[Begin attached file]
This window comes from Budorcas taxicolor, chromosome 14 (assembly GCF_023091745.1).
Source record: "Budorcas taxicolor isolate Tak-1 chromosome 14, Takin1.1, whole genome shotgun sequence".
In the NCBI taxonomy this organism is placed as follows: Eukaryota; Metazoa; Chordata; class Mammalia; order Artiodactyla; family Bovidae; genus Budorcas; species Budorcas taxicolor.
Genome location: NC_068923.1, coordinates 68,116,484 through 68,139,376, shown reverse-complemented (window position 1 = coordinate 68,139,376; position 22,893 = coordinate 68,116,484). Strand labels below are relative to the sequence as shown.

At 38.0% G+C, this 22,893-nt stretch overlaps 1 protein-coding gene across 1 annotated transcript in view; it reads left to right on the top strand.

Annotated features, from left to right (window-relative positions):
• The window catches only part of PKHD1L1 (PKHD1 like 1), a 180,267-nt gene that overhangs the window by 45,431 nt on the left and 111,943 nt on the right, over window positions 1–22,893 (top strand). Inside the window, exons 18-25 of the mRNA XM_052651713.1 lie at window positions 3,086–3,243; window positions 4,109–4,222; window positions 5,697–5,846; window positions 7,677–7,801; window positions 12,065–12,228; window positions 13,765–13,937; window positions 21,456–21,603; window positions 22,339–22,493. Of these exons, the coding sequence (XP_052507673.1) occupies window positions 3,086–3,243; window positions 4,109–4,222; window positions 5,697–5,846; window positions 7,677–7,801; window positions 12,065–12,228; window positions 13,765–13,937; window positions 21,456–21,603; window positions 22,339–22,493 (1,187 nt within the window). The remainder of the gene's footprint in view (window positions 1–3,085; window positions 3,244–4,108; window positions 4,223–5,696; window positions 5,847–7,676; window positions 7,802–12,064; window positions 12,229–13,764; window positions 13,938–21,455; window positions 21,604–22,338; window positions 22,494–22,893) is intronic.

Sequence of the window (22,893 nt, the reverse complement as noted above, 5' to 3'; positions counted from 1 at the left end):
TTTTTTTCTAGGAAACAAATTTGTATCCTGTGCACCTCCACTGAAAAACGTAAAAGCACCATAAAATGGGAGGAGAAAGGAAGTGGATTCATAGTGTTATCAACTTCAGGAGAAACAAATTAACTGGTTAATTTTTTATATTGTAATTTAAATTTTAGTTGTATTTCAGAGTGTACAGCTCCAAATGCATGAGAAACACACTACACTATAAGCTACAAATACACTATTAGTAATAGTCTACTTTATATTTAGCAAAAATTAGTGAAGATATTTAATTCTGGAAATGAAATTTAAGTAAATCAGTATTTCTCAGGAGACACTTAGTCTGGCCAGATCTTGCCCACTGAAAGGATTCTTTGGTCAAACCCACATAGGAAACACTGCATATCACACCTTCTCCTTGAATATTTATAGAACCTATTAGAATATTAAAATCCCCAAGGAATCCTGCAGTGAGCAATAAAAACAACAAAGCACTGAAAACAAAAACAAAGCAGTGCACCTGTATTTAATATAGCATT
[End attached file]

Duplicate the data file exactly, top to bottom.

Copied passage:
This window comes from Budorcas taxicolor, chromosome 14 (assembly GCF_023091745.1).
Source record: "Budorcas taxicolor isolate Tak-1 chromosome 14, Takin1.1, whole genome shotgun sequence".
In the NCBI taxonomy this organism is placed as follows: Eukaryota; Metazoa; Chordata; class Mammalia; order Artiodactyla; family Bovidae; genus Budorcas; species Budorcas taxicolor.
Genome location: NC_068923.1, coordinates 68,116,484 through 68,139,376, shown reverse-complemented (window position 1 = coordinate 68,139,376; position 22,893 = coordinate 68,116,484). Strand labels below are relative to the sequence as shown.

At 38.0% G+C, this 22,893-nt stretch overlaps 1 protein-coding gene across 1 annotated transcript in view; it reads left to right on the top strand.

Annotated features, from left to right (window-relative positions):
• The window catches only part of PKHD1L1 (PKHD1 like 1), a 180,267-nt gene that overhangs the window by 45,431 nt on the left and 111,943 nt on the right, over window positions 1–22,893 (top strand). Inside the window, exons 18-25 of the mRNA XM_052651713.1 lie at window positions 3,086–3,243; window positions 4,109–4,222; window positions 5,697–5,846; window positions 7,677–7,801; window positions 12,065–12,228; window positions 13,765–13,937; window positions 21,456–21,603; window positions 22,339–22,493. Of these exons, the coding sequence (XP_052507673.1) occupies window positions 3,086–3,243; window positions 4,109–4,222; window positions 5,697–5,846; window positions 7,677–7,801; window positions 12,065–12,228; window positions 13,765–13,937; window positions 21,456–21,603; window positions 22,339–22,493 (1,187 nt within the window). The remainder of the gene's footprint in view (window positions 1–3,085; window positions 3,244–4,108; window positions 4,223–5,696; window positions 5,847–7,676; window positions 7,802–12,064; window positions 12,229–13,764; window positions 13,938–21,455; window positions 21,604–22,338; window positions 22,494–22,893) is intronic.

Sequence of the window (22,893 nt, the reverse complement as noted above, 5' to 3'; positions counted from 1 at the left end):
TTTTTTTCTAGGAAACAAATTTGTATCCTGTGCACCTCCACTGAAAAACGTAAAAGCACCATAAAATGGGAGGAGAAAGGAAGTGGATTCATAGTGTTATCAACTTCAGGAGAAACAAATTAACTGGTTAATTTTTTATATTGTAATTTAAATTTTAGTTGTATTTCAGAGTGTACAGCTCCAAATGCATGAGAAACACACTACACTATAAGCTACAAATACACTATTAGTAATAGTCTACTTTATATTTAGCAAAAATTAGTGAAGATATTTAATTCTGGAAATGAAATTTAAGTAAATCAGTATTTCTCAGGAGACACTTAGTCTGGCCAGATCTTGCCCACTGAAAGGATTCTTTGGTCAAACCCACATAGGAAACACTGCATATCACACCTTCTCCTTGAATATTTATAGAACCTATTAGAATATTAAAATCCCCAAGGAATCCTGCAGTGAGCAATAAAAACAACAAAGCACTGAAAACAAAAACAAAGCAGTGCACCTGTATTTAATATAGCATT